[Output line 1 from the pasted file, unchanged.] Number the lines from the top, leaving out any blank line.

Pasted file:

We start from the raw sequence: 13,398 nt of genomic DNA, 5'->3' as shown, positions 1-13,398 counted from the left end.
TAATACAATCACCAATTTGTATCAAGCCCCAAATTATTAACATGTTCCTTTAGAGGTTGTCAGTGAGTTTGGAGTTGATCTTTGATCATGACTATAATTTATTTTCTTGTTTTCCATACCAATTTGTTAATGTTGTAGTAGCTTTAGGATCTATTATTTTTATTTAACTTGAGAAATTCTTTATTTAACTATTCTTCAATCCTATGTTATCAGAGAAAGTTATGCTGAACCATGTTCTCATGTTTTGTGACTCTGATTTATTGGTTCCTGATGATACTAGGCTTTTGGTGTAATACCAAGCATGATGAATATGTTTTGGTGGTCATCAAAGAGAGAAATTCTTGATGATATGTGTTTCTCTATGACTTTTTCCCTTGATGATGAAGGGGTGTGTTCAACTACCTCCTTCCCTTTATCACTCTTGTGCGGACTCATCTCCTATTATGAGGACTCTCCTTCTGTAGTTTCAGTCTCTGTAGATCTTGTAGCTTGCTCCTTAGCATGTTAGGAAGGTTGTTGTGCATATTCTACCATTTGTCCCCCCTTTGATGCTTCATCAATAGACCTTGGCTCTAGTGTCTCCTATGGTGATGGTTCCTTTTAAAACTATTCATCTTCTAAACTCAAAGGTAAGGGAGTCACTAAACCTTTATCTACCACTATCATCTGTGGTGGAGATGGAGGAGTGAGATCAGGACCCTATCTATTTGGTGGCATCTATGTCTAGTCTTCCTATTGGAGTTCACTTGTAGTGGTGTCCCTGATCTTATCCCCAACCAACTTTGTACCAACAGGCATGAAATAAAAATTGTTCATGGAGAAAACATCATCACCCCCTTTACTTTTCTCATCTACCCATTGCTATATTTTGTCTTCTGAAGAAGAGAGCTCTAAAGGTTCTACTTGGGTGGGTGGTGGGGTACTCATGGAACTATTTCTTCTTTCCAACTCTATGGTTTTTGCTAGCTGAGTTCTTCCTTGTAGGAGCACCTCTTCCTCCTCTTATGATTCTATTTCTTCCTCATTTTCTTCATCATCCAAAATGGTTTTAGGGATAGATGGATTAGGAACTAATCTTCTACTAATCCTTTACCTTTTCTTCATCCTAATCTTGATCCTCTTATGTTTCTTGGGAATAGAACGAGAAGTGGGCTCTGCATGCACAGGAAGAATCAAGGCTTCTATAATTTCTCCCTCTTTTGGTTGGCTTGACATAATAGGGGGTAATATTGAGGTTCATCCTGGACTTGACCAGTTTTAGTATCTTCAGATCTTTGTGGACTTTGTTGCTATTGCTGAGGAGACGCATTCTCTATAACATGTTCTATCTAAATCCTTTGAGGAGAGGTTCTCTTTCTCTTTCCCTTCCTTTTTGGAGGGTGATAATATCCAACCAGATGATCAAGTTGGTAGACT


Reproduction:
We start from the raw sequence: 13,398 nt of genomic DNA, 5'->3' as shown, positions 1-13,398 counted from the left end.